Published 2009, Crown Publishing Group (a division of Random House Inc.), ISBN 978-0-58925-5, 442 pages

In Emma Campion’s historical fiction novel, The King’s Mistress, Campion paints a more sympathetic portrait of Alice Perrers than the typically vilified version accepted in historical accounts.

In H. Eugene Lehman’s “Lives of England’s Reigning and Consort Queens”, published 2011, pages 153 and 154, under the heading “Alice Perrers: Adventuress and Concubine”, he describes Alice as Edward III’s “most notorious mistress…Queen’s Philippa’s chief lady-in-waiting”.

Lehman attributes Alice’s four children as illegitimate off-spring of Edward.  Other statements Lehman makes regarding Alice include “Alice took on royal airs, and used powers over members of Parliament to enrich her purse….After Queen Philippa’s death, Edward gave Alice (or Alice stole) many of Philippa’s jewels and wore them openly at Court…. Negative comments against her include the tale that, as the King lay dying from a stroke at Sheen Place, she stripped the jewelled rings from his fingers before slithering away….She died in 1400, but lives on as England’s most egregiously  calculating ambitious scheming and greedy  woman of disrepute.”

Considering the date of publication of Lehman’s work, yes, indeed, the reputation of Alice Perrers has changed little down the centuries.  There are no extant portraits or sketches of Alice Perrers, although the scene  below is that of Alice Perrers supposedly stealing Edward’s rings as he lays dying.

Emma Campion had her work cut out for her when she decided to write The King’s Mistress depicting her as a woman who had little control over her fate and a victim of circumstances in many instances.

The Alice Perrers of The King’s Mistress is born to a merchant family, with a father and siblings who love her but a mother who is unexplicitedly cold.  Her father teaches her his mercantile business and, other than her mother’s dislike of her, grows up happy.  She is taught obedience and marries Janyn Perrers as instructed by her father.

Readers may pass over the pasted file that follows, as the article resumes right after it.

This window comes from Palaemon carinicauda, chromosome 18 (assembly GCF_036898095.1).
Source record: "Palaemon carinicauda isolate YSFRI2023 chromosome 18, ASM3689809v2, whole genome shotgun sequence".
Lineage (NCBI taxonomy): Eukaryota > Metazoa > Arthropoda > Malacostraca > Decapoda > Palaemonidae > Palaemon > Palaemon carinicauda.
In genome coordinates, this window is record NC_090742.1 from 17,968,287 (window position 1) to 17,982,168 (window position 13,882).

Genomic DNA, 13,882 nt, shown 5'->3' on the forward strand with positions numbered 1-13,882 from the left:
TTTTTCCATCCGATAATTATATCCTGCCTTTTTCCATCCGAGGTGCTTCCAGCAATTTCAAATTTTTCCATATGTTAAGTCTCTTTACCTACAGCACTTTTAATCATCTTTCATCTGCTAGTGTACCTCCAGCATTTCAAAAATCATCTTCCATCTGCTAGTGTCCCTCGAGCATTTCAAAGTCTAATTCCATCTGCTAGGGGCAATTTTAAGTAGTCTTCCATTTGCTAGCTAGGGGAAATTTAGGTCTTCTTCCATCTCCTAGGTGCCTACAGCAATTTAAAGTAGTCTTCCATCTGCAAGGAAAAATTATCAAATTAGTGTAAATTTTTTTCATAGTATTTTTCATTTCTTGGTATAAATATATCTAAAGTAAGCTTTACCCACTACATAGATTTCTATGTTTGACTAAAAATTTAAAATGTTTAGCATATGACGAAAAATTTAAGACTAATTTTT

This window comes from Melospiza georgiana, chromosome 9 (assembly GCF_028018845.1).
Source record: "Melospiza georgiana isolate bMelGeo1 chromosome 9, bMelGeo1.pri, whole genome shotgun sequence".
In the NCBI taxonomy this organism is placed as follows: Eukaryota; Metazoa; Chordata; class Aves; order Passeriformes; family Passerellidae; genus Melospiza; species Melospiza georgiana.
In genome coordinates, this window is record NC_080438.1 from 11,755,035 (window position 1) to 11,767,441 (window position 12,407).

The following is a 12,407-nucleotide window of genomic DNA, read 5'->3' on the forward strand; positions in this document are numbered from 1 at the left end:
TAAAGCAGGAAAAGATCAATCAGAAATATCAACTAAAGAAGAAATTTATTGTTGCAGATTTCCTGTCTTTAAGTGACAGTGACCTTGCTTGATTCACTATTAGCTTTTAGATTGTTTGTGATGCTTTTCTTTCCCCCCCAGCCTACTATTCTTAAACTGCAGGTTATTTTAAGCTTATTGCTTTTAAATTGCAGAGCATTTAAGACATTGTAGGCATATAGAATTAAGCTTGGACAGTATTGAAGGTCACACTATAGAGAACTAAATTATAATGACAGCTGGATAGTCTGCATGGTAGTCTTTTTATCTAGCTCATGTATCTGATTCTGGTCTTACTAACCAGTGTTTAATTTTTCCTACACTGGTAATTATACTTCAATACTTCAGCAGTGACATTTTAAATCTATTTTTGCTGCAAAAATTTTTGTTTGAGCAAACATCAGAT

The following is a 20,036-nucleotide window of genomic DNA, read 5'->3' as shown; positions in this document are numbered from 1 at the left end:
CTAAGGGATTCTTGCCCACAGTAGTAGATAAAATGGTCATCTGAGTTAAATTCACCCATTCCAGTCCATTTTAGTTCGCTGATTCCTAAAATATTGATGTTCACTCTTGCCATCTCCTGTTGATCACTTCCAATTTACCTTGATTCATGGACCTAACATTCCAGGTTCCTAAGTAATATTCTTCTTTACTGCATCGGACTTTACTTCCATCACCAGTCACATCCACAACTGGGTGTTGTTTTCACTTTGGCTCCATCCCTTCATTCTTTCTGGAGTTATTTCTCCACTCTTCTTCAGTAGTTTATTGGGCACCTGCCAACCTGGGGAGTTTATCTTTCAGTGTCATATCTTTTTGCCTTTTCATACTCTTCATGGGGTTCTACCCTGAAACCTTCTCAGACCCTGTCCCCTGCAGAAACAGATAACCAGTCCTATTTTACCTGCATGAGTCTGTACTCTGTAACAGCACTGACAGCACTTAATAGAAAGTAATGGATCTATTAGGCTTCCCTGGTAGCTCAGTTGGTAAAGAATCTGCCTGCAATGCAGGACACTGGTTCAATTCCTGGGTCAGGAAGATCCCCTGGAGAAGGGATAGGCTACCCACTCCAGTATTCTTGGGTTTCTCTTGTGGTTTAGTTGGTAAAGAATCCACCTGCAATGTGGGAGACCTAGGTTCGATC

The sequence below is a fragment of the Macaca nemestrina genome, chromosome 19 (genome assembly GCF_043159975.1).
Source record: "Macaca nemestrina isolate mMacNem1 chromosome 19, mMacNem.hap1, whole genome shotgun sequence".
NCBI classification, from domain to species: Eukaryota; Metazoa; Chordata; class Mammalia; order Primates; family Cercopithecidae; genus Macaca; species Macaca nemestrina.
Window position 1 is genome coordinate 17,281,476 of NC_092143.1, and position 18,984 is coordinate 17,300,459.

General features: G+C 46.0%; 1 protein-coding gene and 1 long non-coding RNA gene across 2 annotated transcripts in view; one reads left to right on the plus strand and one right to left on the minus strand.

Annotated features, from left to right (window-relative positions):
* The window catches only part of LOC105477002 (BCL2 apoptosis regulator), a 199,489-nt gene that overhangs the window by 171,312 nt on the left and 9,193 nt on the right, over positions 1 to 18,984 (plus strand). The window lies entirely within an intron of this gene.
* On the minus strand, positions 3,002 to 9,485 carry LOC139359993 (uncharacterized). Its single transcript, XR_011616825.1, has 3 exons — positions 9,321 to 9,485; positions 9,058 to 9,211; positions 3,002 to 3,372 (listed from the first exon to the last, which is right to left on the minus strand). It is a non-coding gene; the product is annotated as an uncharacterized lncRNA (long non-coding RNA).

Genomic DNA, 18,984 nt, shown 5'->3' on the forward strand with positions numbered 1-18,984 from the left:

Her marriage to Janyn becomes a love match and they have a daughter together, but Alice feels her husband is hiding secrets, secrets somehow connected to the Dowager Queen Isabella, mother of Edward III.  As Alice realizes how much influence Isabella has on Janyn and the Perrers family she feels uneasy, especially as she is not permitted to reveal the relationship between Isabella and the Perrers.

Upon Isabella’s death, Alice is summoned to Edward III and Queen Philippa’s court to act as lady-in-waiting.  Shortly thereafter, Janyn and his mother disappear without a trace.  Alice’s father-in-law refuses to divulge their whereabouts and bans Alice from his presence.

Alice returns to court and remains there by royal command and to protect her child.  Emma Campion, as she notes in her Author’s Notes, “….shaped a life for Alice.  I think she might be pleased with it.” in The King’s Mistress.   Campion, though her novel, attempts to shed a different light on Alice to refute assertions such as those made by Lehman.

Campion’s version of the life of Alice Perrers is well-written with fully developed characters readers can empathize with or dislike for their actions.  The King’s Mistress is a worthwhile read for an alternate version of who and what Alice Perrers may have been.

Rating:  **** 4 stars (Excellent)